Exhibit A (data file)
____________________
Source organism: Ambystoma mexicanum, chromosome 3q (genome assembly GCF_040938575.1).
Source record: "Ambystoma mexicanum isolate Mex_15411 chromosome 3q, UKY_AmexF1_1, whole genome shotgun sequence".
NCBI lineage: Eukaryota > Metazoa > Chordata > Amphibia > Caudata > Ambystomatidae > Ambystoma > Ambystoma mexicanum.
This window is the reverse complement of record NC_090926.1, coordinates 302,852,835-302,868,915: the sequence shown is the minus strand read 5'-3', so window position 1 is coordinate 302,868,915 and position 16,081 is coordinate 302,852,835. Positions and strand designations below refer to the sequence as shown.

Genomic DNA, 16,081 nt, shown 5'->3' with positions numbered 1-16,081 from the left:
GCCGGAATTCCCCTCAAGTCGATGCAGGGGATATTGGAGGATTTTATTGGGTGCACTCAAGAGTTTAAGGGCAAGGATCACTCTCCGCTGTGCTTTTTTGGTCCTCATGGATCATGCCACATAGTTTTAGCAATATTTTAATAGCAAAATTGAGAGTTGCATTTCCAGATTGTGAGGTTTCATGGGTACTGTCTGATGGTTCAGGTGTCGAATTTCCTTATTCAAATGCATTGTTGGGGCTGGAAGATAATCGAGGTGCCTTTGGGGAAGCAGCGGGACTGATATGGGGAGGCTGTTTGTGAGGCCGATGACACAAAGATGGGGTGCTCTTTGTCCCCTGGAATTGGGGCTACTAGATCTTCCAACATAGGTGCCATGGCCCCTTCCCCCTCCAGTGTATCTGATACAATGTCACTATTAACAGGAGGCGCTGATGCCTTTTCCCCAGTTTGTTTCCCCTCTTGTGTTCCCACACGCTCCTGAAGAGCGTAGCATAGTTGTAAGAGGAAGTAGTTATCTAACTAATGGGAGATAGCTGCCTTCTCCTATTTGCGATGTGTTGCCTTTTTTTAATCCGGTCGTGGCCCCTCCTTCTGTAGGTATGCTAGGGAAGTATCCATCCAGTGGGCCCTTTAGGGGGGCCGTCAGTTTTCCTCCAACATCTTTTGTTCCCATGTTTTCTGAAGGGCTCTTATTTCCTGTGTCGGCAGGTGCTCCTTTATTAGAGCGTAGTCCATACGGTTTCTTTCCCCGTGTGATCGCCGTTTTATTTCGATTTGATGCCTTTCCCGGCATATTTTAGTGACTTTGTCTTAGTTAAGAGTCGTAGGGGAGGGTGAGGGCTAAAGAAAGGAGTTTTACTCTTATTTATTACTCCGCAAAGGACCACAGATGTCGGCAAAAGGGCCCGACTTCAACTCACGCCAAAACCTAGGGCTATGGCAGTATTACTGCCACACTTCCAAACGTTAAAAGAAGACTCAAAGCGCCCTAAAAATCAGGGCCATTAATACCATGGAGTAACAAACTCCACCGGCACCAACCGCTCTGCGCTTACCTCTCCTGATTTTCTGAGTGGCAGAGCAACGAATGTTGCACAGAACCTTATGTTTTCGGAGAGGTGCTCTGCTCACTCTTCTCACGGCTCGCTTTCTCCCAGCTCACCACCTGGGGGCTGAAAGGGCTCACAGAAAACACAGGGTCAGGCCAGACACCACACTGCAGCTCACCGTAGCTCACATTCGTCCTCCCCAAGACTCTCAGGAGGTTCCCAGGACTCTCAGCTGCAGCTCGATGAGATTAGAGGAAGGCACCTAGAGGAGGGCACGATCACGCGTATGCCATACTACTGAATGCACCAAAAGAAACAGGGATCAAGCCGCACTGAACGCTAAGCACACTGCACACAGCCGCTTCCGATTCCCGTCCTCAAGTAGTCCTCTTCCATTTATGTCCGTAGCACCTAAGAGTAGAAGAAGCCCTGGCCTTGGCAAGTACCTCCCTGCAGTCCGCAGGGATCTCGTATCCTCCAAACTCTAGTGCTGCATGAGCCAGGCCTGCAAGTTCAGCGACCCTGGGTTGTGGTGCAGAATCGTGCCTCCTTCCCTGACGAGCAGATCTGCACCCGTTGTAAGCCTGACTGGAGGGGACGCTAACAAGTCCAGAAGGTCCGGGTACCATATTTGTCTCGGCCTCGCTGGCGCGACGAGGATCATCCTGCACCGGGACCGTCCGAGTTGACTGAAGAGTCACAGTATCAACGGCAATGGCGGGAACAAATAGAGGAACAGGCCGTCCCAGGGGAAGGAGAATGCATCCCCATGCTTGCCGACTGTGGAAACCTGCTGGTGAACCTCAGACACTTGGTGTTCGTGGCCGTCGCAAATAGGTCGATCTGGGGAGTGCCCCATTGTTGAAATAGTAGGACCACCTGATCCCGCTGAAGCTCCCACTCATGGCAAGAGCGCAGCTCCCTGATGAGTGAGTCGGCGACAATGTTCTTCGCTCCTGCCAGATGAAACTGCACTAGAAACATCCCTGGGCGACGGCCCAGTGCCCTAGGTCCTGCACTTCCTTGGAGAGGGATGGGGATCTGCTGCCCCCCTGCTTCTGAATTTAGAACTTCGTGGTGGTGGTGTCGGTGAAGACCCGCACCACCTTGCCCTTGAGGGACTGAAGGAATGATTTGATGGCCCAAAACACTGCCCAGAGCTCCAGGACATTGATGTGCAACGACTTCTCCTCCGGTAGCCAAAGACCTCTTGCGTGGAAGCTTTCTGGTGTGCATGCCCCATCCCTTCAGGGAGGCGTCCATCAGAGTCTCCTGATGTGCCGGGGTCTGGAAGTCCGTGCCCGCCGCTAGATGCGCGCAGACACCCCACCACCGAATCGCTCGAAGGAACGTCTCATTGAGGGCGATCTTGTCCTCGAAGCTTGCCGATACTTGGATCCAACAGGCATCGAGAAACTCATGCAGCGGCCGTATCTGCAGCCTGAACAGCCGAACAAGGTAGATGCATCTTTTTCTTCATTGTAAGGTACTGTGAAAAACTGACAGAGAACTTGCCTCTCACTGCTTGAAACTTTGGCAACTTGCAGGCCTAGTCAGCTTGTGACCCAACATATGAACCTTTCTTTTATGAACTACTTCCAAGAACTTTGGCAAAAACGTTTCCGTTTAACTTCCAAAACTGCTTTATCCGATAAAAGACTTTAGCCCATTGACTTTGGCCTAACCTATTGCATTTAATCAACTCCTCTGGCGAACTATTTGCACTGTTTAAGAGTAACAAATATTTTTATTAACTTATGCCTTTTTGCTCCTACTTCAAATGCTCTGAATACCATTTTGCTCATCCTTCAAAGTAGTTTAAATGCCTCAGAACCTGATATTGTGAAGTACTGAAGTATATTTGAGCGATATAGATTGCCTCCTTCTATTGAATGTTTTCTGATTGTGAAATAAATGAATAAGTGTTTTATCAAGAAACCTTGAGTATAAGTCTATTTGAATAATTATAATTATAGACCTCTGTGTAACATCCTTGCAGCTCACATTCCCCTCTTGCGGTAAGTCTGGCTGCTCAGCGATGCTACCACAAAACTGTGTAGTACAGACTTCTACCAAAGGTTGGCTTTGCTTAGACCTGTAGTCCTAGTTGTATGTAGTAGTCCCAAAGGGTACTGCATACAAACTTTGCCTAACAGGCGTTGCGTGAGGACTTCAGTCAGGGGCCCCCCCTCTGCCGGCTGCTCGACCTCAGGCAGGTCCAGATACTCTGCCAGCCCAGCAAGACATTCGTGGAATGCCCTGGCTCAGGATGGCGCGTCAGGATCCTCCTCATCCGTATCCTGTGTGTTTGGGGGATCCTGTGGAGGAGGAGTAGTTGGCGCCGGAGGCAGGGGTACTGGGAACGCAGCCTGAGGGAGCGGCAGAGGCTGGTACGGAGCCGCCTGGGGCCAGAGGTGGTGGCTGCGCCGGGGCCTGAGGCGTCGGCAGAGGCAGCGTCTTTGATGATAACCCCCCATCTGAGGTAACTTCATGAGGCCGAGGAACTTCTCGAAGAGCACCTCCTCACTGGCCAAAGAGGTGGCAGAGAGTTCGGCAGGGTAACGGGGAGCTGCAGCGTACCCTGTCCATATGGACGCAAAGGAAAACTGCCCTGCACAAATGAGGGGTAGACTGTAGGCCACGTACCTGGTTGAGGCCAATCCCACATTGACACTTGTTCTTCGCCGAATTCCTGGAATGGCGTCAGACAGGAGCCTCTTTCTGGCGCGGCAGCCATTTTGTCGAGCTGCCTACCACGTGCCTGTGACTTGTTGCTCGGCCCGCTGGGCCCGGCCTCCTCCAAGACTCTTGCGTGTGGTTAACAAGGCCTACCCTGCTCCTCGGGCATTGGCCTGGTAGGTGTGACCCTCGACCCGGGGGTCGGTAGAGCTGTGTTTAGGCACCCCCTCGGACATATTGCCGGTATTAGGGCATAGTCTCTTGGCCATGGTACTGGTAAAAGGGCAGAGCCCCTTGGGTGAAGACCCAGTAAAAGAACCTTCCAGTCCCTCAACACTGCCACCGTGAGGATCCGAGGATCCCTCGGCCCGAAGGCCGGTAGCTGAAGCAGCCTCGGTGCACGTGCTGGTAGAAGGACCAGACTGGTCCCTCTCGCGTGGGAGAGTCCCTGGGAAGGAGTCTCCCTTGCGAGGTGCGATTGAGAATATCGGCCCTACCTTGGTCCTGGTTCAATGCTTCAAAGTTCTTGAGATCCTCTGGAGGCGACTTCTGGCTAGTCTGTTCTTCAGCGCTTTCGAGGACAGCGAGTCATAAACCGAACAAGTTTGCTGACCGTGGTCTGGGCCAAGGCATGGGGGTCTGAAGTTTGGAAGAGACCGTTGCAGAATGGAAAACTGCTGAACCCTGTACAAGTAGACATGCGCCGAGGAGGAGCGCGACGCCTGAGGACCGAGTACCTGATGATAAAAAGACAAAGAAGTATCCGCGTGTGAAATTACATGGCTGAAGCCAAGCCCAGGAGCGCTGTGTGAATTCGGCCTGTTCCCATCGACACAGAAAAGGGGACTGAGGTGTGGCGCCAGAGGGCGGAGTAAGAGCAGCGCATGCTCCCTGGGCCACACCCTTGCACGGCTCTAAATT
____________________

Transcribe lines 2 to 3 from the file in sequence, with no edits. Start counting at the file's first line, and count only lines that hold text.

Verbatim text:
Source record: "Ambystoma mexicanum isolate Mex_15411 chromosome 3q, UKY_AmexF1_1, whole genome shotgun sequence".
NCBI lineage: Eukaryota > Metazoa > Chordata > Amphibia > Caudata > Ambystomatidae > Ambystoma > Ambystoma mexicanum.